Some serious figures
Since the beginning of the industrial era, Earth’s temperature increased by an average of 0.74°C, with a rise of 0.65°C for the sole period of 1956 to 2006.
A whole series of events results from this rise in global temperature: sea level rose by 10 to 20 centimeters in certain areas; the distribution of precipitation shifted throughout the 20th century; and sea ice surface shrunk rapidly from 8.5 million square kilometer in 1975 to 5.5M sq km in 2010.
Lastly, polar ice caps went thinner, and extreme climate phenomena such as tsunamis or tropical storms became evermore frequent.
Greenhouse effect, the guardian of Earth’s temperature…
Earth absorbs energy from the sun and emanates heat. Some gases, known as the greenhouse gases (GHG), intercept part of the thermal radiation released by Earth, which causes the greenhouse effect. This effect is essential, as it allows the global temperature to stay in a range that is favorable to life on Earth.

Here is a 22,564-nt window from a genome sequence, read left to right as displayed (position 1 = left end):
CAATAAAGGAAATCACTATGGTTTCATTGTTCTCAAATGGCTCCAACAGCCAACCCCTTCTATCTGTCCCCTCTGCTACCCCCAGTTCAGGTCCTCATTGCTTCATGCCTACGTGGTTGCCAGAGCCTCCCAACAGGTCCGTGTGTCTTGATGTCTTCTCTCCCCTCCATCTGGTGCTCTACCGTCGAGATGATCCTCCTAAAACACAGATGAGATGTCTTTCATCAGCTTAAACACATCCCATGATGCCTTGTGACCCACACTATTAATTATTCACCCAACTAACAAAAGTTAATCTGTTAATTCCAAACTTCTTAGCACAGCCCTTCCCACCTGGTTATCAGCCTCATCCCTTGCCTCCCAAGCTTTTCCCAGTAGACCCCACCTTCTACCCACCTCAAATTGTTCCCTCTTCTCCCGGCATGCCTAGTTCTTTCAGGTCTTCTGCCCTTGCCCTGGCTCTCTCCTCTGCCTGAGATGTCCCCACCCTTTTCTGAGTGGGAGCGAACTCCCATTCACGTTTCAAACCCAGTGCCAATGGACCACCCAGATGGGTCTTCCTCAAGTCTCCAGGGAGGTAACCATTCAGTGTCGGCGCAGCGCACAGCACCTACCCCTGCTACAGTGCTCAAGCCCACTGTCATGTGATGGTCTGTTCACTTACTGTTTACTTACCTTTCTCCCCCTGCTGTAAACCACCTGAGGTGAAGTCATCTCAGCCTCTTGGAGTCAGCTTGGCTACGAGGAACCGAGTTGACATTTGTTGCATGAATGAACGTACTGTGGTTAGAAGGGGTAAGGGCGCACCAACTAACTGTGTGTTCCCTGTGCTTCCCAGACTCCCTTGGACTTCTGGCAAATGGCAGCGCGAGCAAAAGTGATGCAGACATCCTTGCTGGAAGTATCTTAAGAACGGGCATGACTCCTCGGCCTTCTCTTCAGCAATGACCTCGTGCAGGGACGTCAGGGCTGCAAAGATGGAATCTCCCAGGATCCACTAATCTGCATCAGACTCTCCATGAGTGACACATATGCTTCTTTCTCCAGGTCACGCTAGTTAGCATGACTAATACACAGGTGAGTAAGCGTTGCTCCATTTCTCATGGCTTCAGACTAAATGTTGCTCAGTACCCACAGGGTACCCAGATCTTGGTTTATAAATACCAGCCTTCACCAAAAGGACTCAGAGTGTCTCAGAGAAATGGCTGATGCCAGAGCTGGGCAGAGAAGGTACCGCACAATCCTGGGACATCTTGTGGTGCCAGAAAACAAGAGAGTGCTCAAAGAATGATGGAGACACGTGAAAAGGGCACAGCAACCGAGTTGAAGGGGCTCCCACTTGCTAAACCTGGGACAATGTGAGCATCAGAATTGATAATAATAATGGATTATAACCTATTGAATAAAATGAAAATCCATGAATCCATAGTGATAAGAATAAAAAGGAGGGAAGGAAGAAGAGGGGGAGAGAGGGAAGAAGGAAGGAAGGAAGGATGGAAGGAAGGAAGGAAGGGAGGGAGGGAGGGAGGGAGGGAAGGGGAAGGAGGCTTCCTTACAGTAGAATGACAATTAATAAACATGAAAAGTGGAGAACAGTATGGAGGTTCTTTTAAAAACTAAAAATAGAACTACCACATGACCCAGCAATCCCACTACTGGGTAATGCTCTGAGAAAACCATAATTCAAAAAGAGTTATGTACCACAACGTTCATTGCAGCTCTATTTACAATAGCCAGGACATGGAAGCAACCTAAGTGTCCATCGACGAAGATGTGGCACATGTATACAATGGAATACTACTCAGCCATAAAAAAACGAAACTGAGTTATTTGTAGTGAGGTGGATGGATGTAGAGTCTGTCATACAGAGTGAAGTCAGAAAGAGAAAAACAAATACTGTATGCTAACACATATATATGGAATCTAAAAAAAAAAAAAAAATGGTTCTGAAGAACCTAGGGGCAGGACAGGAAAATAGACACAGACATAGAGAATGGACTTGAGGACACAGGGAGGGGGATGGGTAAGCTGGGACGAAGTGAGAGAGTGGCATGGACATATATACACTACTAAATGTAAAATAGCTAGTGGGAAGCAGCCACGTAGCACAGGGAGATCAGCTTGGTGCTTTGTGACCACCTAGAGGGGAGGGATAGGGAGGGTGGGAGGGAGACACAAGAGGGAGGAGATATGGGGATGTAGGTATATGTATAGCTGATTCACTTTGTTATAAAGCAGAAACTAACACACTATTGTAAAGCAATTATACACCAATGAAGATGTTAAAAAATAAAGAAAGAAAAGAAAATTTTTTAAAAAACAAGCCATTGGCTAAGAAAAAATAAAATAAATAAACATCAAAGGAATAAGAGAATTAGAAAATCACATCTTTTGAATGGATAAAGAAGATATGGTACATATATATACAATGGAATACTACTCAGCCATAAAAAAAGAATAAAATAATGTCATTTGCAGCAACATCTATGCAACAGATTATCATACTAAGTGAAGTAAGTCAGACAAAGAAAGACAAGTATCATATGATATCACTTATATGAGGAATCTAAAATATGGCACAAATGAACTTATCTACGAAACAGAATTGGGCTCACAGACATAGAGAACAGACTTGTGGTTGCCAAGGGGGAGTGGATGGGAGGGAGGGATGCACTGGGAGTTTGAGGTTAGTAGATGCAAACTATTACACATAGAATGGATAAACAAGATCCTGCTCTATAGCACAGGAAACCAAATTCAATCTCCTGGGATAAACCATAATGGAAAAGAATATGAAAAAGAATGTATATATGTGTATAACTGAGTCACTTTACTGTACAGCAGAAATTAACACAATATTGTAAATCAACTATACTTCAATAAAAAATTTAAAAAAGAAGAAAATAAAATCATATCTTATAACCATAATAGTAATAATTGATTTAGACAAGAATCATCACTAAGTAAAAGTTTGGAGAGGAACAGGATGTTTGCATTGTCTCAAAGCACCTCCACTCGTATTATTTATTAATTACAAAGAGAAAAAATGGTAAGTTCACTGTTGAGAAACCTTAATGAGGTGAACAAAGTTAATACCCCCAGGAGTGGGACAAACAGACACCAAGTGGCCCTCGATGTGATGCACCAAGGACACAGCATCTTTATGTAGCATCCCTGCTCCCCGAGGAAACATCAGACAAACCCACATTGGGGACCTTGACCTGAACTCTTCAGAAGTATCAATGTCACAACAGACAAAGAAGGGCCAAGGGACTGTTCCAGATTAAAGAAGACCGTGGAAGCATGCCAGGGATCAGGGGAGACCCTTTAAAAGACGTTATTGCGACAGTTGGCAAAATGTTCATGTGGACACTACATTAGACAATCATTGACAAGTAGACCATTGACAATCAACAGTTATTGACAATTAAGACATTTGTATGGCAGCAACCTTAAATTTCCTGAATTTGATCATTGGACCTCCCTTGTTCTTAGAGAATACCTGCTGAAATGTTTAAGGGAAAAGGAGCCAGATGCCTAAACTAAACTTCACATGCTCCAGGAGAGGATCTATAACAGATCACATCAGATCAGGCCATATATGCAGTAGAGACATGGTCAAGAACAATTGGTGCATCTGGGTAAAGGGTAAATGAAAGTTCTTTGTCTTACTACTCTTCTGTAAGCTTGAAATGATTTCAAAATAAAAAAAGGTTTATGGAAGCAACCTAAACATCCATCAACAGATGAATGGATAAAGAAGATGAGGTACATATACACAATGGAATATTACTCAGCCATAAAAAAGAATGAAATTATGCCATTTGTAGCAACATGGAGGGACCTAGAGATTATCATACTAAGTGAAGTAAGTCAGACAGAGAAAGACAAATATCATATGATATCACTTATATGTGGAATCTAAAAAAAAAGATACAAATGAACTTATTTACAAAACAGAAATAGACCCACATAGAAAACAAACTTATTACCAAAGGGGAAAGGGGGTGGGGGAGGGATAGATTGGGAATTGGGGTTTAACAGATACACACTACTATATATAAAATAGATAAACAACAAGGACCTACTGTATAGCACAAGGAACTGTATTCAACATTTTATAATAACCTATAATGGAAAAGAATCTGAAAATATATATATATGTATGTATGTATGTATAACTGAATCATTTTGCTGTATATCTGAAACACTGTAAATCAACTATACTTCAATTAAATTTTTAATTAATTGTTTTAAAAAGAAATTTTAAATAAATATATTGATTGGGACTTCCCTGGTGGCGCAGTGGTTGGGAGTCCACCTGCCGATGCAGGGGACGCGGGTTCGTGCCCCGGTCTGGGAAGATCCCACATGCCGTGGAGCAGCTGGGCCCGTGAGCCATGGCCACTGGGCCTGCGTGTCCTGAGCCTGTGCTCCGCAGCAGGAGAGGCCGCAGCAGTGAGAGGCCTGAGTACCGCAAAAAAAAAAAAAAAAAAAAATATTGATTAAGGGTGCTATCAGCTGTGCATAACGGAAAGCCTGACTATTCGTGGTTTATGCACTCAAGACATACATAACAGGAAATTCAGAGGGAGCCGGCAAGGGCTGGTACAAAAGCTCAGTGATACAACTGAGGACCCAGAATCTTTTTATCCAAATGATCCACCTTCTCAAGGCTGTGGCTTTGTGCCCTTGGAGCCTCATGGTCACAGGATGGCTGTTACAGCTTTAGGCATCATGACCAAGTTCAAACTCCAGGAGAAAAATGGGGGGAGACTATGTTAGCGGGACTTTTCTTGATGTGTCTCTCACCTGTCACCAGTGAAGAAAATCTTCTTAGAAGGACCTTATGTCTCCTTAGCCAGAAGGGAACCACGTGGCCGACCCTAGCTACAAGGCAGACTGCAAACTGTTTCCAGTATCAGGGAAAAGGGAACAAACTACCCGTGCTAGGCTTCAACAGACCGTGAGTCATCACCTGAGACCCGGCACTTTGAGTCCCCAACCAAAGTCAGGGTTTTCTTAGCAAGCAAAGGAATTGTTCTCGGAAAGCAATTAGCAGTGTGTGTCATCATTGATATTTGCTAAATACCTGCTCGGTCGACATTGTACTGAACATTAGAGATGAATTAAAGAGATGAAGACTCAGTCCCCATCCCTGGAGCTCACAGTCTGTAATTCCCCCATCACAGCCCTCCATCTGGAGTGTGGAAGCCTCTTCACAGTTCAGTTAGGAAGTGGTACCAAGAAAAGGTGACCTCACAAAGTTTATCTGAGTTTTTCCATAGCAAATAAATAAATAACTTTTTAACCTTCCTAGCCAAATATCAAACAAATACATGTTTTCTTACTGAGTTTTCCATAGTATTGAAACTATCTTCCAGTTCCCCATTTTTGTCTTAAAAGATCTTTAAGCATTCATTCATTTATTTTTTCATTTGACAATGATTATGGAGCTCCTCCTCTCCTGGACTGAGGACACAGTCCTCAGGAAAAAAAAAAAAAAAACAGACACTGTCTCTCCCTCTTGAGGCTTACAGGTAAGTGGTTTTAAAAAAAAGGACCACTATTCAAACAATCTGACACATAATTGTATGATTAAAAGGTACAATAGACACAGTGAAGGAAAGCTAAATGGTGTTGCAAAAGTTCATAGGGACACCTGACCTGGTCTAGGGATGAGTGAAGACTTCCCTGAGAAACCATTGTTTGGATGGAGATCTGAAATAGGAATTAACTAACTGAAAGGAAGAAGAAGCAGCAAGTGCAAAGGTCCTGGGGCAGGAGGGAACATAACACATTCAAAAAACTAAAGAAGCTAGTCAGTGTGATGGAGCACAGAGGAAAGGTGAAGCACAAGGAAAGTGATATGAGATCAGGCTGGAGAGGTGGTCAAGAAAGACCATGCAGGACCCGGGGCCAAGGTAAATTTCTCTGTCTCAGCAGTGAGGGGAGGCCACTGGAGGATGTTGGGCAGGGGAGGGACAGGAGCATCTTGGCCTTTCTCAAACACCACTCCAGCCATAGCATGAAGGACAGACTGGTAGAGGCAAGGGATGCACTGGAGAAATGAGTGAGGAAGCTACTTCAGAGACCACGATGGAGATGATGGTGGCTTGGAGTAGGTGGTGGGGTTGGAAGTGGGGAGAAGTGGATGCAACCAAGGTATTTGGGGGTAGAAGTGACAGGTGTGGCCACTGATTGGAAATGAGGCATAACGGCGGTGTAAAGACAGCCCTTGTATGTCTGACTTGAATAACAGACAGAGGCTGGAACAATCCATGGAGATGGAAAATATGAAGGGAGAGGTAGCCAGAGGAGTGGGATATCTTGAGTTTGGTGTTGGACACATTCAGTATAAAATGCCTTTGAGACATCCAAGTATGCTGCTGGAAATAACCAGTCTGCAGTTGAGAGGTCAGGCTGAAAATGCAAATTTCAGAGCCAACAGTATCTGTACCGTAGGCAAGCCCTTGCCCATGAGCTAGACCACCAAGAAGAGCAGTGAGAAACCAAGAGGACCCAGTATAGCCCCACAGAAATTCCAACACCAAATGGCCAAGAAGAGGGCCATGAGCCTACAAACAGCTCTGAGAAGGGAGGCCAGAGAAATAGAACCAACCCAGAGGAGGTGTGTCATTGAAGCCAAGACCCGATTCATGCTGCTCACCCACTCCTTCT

…if only it was not disrupted
For more than a century, human activity have generated a lot more GHG emissions than Earth could take, which lead to an increase in the part of radiation that is trapped in the atmosphere and therefore of the greenhouse effect.
The main greenhouse gases
Of all GHGs, CO2 is the greenhouse gas that man produces in the biggest quantities, essentially due to fossil fuel combustion
Carbon dioxide (CO2) mainly comes from the use of fossil fuels (oil, gas, coal…), but other gases also bear responsibility for the greenhouse effect:
Methane (CH4) originates from fossil fuel use, livestock farming, rice culture, and domestic waste;
Halocarbons (CFC, PFC, HFC, HCFC) are used as refrigerants in air conditioning systems and cold production. They are also used for some industrial processes;
Nitrogen (N2O) emanates from the use of industrial fertilizers and fossil fuel combustion;
Sulfur hexafluoride (SF6) is used in electrical appliances (e.g. transformers).
CO2, accountable for most of the greenhouse effect
Even though CO2 does not hold the biggest global-warming potential (GWP), it is emitted in such vast quantities that it becomes the most harmful of GHGs
All gases do not contribute to the greenhouse effect in the same proportions: CO2 on its own is accountable for 55% of Anthropogenic greenhouse effect, before methane (15%), fluoride gases (10%) and nitrogen (5%):